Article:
It bothers me that we would suggest the federal government and the federal government unionized work environment would have the same sort of intimidation stories you hear in relation to some private sector unionization efforts from years ago with unfair labour practices and so on. This is a professional police force whose employer will be the government. I think the concerns about intimidation have no basis in reality for public sector unions. The only true way to see what individual members feel is to give each of those individual members the right to a secret ballot.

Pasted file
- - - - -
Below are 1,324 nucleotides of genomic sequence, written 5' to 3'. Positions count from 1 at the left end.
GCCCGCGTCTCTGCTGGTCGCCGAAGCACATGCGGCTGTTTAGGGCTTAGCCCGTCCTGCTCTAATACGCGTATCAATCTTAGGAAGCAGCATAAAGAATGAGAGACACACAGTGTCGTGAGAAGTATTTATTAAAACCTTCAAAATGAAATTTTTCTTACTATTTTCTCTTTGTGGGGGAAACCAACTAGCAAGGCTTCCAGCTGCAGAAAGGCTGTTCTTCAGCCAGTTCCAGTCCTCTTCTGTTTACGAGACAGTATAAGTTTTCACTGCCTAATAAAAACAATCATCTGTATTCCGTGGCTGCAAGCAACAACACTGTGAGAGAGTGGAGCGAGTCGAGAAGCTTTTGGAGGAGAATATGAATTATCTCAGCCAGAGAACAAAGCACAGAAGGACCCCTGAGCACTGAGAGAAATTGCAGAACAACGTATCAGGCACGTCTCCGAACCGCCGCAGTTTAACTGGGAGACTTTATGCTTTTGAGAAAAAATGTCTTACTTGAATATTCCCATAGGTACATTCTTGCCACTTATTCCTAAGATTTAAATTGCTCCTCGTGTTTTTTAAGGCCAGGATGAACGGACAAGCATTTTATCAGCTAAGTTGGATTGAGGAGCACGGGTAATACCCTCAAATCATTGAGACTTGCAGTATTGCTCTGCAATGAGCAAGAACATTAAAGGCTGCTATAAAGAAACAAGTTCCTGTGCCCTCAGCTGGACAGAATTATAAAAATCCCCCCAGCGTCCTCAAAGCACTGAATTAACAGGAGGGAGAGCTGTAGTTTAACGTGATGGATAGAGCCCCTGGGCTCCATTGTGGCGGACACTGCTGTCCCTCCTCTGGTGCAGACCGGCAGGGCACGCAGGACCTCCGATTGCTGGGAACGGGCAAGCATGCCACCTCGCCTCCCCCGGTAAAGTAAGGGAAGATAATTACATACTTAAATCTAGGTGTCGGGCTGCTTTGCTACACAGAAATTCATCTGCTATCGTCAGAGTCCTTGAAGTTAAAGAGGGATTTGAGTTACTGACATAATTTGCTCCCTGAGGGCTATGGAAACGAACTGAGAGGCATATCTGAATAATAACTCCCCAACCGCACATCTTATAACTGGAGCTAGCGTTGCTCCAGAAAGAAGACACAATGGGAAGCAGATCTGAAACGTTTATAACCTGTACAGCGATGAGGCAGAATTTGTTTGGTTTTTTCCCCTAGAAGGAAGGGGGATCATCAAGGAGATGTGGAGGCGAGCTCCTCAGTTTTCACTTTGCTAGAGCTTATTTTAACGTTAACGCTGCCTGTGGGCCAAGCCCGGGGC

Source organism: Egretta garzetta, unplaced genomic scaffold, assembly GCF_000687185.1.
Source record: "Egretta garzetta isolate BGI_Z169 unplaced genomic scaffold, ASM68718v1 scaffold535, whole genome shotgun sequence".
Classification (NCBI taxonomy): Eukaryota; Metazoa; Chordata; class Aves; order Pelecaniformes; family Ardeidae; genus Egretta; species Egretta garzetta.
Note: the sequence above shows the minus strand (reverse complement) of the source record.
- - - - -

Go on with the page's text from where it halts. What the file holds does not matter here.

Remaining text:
We seem to think it's okay to elect us to this place in that manner. Mr. Eglinski, who spent over 30 years on the force, has said, as has the survey that's before us, there is not a consistent position, so why do we fear giving members that choice?
I'll let it stand, and if people vote against it, I guess they do, but they're suppressing democracy.
A lot of the numbers you gave out are correct. The members out there do want to see one united bargaining unit, but there is a decisive split within the members of the RCMP out in the field when you talk to them.
A lot of the younger members feel unsure of how they're supposed to vote when they're working in the rank structure. Their management in the field detachments where they work are older than they are and have an understanding that is different from what they have. They want to see a change, but in the police atmosphere we're very private about our individual concerns.